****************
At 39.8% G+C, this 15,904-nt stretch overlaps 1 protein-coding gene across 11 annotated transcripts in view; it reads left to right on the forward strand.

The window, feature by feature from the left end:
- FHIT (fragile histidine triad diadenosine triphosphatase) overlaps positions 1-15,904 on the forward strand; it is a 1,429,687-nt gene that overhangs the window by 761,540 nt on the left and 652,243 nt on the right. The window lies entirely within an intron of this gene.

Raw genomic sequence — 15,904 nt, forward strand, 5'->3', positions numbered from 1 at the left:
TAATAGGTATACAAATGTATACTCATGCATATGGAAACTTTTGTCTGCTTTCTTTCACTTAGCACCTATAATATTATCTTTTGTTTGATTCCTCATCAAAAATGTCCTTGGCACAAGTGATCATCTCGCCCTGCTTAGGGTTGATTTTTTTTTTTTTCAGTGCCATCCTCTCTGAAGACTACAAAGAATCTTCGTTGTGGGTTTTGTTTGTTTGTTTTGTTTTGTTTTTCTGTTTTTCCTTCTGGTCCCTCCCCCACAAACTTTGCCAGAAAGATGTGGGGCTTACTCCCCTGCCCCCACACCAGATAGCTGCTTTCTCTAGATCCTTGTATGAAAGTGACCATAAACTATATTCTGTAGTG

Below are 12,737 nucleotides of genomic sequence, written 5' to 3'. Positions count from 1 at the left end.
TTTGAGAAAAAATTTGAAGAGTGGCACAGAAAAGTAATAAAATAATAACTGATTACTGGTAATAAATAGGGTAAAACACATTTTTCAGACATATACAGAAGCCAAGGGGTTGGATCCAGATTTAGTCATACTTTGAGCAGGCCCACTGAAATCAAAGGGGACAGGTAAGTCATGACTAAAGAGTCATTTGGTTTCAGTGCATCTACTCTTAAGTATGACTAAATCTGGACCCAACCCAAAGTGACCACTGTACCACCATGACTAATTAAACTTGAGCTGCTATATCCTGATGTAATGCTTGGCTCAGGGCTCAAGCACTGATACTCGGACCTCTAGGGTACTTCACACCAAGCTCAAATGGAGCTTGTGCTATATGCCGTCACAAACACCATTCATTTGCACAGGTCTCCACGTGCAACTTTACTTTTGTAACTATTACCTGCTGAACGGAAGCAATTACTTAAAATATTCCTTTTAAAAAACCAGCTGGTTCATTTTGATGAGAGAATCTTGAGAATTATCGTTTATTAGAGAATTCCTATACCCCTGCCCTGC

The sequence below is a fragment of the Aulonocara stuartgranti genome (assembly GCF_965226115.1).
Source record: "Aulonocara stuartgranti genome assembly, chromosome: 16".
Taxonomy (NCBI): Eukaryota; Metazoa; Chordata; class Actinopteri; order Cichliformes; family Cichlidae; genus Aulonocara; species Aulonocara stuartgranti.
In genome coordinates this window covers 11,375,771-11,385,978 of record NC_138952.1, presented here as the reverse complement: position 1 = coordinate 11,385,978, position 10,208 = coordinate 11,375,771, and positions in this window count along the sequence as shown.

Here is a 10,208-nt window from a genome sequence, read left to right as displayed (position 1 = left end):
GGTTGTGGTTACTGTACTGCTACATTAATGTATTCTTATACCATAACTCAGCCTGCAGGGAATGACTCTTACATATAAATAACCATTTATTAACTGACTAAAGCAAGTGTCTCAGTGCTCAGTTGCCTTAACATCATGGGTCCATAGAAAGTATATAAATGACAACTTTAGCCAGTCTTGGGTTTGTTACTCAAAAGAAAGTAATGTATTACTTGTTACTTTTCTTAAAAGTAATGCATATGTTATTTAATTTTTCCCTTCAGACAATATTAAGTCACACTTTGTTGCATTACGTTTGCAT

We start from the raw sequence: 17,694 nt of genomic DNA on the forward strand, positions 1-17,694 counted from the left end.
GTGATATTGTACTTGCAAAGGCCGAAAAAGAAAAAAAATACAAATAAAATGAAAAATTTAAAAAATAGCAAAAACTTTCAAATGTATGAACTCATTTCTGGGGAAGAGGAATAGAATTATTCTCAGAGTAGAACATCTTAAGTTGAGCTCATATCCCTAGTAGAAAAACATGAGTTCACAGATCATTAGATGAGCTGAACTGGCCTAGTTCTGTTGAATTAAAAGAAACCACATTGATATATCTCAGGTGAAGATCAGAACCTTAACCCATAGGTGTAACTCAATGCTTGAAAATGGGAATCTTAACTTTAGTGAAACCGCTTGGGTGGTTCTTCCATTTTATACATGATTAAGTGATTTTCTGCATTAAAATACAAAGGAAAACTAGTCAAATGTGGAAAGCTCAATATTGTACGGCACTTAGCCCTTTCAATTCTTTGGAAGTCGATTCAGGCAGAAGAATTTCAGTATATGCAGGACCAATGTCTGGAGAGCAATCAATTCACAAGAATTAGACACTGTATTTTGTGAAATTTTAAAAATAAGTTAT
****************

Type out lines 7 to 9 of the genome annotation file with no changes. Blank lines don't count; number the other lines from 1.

TTTGAGAAAAAATTTGAAGAGTGGCACAGAAAAGTAATAAAATAATAACTGATTACTGGTAATAAATAGGGTAAAACACATTTTTCAGACATATACAGAAGCCAAGGGGTTGGATCCAGATTTAGTCATACTTTGAGCAGGCCCACTGAAATCAAAGGGGACAGGTAAGTCATGACTAAAGAGTCATTTGGTTTCAGTGCATCTACTCTTAAGTATGACTAAATCTGGACCCAACCCAAAGTGACCACTGTACCACCATGACTAATTAAACTTGAGCTGCTATATCCTGATGTAATGCTTGGCTCAGGGCTCAAGCACTGATACTCGGACCTCTAGGGTACTTCACACCAAGCTCAAATGGAGCTTGTGCTATATGCCGTCACAAACACCATTCATTTGCACAGGTCTCCACGTGCAACTTTACTTTTGTAACTATTACCTGCTGAACGGAAGCAATTACTTAAAATATTCCTTTTAAAAAACCAGCTGGTTCATTTTGATGAGAGAATCTTGAGAATTATCGTTTATTAGAGAATTCCTATACCCCTGCCCTGC

The sequence below is a fragment of the Aulonocara stuartgranti genome (assembly GCF_965226115.1).
Source record: "Aulonocara stuartgranti genome assembly, chromosome: 16".